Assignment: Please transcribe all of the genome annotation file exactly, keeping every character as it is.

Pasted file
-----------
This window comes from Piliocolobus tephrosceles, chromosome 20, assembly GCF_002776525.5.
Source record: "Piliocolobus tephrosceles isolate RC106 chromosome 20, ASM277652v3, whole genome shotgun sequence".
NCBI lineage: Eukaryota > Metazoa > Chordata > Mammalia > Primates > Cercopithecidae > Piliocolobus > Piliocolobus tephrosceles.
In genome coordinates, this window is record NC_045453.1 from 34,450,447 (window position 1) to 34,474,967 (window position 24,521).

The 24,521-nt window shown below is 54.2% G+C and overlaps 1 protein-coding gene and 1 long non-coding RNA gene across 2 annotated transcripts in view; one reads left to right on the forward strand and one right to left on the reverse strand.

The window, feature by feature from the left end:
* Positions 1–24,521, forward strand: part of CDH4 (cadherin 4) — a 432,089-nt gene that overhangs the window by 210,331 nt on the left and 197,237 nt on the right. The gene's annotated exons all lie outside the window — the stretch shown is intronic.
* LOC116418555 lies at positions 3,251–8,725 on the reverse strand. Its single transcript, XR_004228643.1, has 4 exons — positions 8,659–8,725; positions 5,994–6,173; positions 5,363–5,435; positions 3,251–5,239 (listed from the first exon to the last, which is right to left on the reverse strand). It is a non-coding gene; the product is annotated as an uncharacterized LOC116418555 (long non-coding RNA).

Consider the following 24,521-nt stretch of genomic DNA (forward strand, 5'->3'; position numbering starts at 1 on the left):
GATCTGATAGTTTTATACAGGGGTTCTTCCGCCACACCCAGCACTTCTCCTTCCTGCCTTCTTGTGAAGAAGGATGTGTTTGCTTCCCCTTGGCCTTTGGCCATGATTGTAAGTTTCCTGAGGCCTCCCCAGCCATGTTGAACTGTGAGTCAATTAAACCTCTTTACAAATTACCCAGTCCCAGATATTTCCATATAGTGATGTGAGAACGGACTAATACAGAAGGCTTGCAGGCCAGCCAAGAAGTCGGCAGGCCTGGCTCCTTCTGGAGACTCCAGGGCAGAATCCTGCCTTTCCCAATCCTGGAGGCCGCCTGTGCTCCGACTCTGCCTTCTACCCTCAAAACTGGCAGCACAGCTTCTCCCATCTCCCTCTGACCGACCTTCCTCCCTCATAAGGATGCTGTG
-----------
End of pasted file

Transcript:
This window comes from Piliocolobus tephrosceles, chromosome 20, assembly GCF_002776525.5.
Source record: "Piliocolobus tephrosceles isolate RC106 chromosome 20, ASM277652v3, whole genome shotgun sequence".
NCBI lineage: Eukaryota > Metazoa > Chordata > Mammalia > Primates > Cercopithecidae > Piliocolobus > Piliocolobus tephrosceles.
In genome coordinates, this window is record NC_045453.1 from 34,450,447 (window position 1) to 34,474,967 (window position 24,521).

The 24,521-nt window shown below is 54.2% G+C and overlaps 1 protein-coding gene and 1 long non-coding RNA gene across 2 annotated transcripts in view; one reads left to right on the forward strand and one right to left on the reverse strand.

The window, feature by feature from the left end:
* Positions 1–24,521, forward strand: part of CDH4 (cadherin 4) — a 432,089-nt gene that overhangs the window by 210,331 nt on the left and 197,237 nt on the right. The gene's annotated exons all lie outside the window — the stretch shown is intronic.
* LOC116418555 lies at positions 3,251–8,725 on the reverse strand. Its single transcript, XR_004228643.1, has 4 exons — positions 8,659–8,725; positions 5,994–6,173; positions 5,363–5,435; positions 3,251–5,239 (listed from the first exon to the last, which is right to left on the reverse strand). It is a non-coding gene; the product is annotated as an uncharacterized LOC116418555 (long non-coding RNA).

Consider the following 24,521-nt stretch of genomic DNA (forward strand, 5'->3'; position numbering starts at 1 on the left):
GATCTGATAGTTTTATACAGGGGTTCTTCCGCCACACCCAGCACTTCTCCTTCCTGCCTTCTTGTGAAGAAGGATGTGTTTGCTTCCCCTTGGCCTTTGGCCATGATTGTAAGTTTCCTGAGGCCTCCCCAGCCATGTTGAACTGTGAGTCAATTAAACCTCTTTACAAATTACCCAGTCCCAGATATTTCCATATAGTGATGTGAGAACGGACTAATACAGAAGGCTTGCAGGCCAGCCAAGAAGTCGGCAGGCCTGGCTCCTTCTGGAGACTCCAGGGCAGAATCCTGCCTTTCCCAATCCTGGAGGCCGCCTGTGCTCCGACTCTGCCTTCTACCCTCAAAACTGGCAGCACAGCTTCTCCCATCTCCCTCTGACCGACCTTCCTCCCTCATAAGGATGCTGTG